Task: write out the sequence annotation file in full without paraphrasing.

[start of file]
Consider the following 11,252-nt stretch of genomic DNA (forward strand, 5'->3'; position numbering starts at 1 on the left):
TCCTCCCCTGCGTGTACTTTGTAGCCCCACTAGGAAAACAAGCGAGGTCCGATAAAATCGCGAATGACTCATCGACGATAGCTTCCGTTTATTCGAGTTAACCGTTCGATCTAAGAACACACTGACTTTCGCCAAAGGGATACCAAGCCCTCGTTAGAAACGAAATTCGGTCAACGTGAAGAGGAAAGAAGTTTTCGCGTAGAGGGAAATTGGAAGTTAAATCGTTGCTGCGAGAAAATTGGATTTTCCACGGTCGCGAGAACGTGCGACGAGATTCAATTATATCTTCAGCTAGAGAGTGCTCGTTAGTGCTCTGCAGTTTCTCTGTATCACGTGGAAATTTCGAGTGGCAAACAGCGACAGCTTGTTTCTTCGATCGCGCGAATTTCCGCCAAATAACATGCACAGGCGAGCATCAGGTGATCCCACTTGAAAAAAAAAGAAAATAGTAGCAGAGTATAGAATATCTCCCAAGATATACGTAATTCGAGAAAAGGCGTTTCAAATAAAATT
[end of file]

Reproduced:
Consider the following 11,252-nt stretch of genomic DNA (forward strand, 5'->3'; position numbering starts at 1 on the left):
TCCTCCCCTGCGTGTACTTTGTAGCCCCACTAGGAAAACAAGCGAGGTCCGATAAAATCGCGAATGACTCATCGACGATAGCTTCCGTTTATTCGAGTTAACCGTTCGATCTAAGAACACACTGACTTTCGCCAAAGGGATACCAAGCCCTCGTTAGAAACGAAATTCGGTCAACGTGAAGAGGAAAGAAGTTTTCGCGTAGAGGGAAATTGGAAGTTAAATCGTTGCTGCGAGAAAATTGGATTTTCCACGGTCGCGAGAACGTGCGACGAGATTCAATTATATCTTCAGCTAGAGAGTGCTCGTTAGTGCTCTGCAGTTTCTCTGTATCACGTGGAAATTTCGAGTGGCAAACAGCGACAGCTTGTTTCTTCGATCGCGCGAATTTCCGCCAAATAACATGCACAGGCGAGCATCAGGTGATCCCACTTGAAAAAAAAAGAAAATAGTAGCAGAGTATAGAATATCTCCCAAGATATACGTAATTCGAGAAAAGGCGTTTCAAATAAAATT